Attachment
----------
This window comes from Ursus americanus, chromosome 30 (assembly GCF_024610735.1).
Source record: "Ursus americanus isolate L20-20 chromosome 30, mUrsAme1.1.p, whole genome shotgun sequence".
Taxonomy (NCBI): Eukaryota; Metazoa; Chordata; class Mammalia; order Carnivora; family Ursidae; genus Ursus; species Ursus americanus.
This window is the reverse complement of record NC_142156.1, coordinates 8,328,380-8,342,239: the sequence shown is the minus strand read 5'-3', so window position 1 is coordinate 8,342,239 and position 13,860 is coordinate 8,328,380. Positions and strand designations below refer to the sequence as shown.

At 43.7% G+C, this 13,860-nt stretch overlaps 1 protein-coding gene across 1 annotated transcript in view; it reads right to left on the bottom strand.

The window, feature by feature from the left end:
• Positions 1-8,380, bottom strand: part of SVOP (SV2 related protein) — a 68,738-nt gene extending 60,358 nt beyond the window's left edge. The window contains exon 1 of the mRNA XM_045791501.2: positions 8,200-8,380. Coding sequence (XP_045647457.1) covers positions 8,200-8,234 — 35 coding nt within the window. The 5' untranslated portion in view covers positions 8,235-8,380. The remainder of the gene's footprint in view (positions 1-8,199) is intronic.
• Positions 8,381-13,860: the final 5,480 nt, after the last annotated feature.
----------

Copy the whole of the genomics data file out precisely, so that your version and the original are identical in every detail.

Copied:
This window comes from Ursus americanus, chromosome 30 (assembly GCF_024610735.1).
Source record: "Ursus americanus isolate L20-20 chromosome 30, mUrsAme1.1.p, whole genome shotgun sequence".
Taxonomy (NCBI): Eukaryota; Metazoa; Chordata; class Mammalia; order Carnivora; family Ursidae; genus Ursus; species Ursus americanus.
This window is the reverse complement of record NC_142156.1, coordinates 8,328,380-8,342,239: the sequence shown is the minus strand read 5'-3', so window position 1 is coordinate 8,342,239 and position 13,860 is coordinate 8,328,380. Positions and strand designations below refer to the sequence as shown.

At 43.7% G+C, this 13,860-nt stretch overlaps 1 protein-coding gene across 1 annotated transcript in view; it reads right to left on the bottom strand.

The window, feature by feature from the left end:
• Positions 1-8,380, bottom strand: part of SVOP (SV2 related protein) — a 68,738-nt gene extending 60,358 nt beyond the window's left edge. The window contains exon 1 of the mRNA XM_045791501.2: positions 8,200-8,380. Coding sequence (XP_045647457.1) covers positions 8,200-8,234 — 35 coding nt within the window. The 5' untranslated portion in view covers positions 8,235-8,380. The remainder of the gene's footprint in view (positions 1-8,199) is intronic.
• Positions 8,381-13,860: the final 5,480 nt, after the last annotated feature.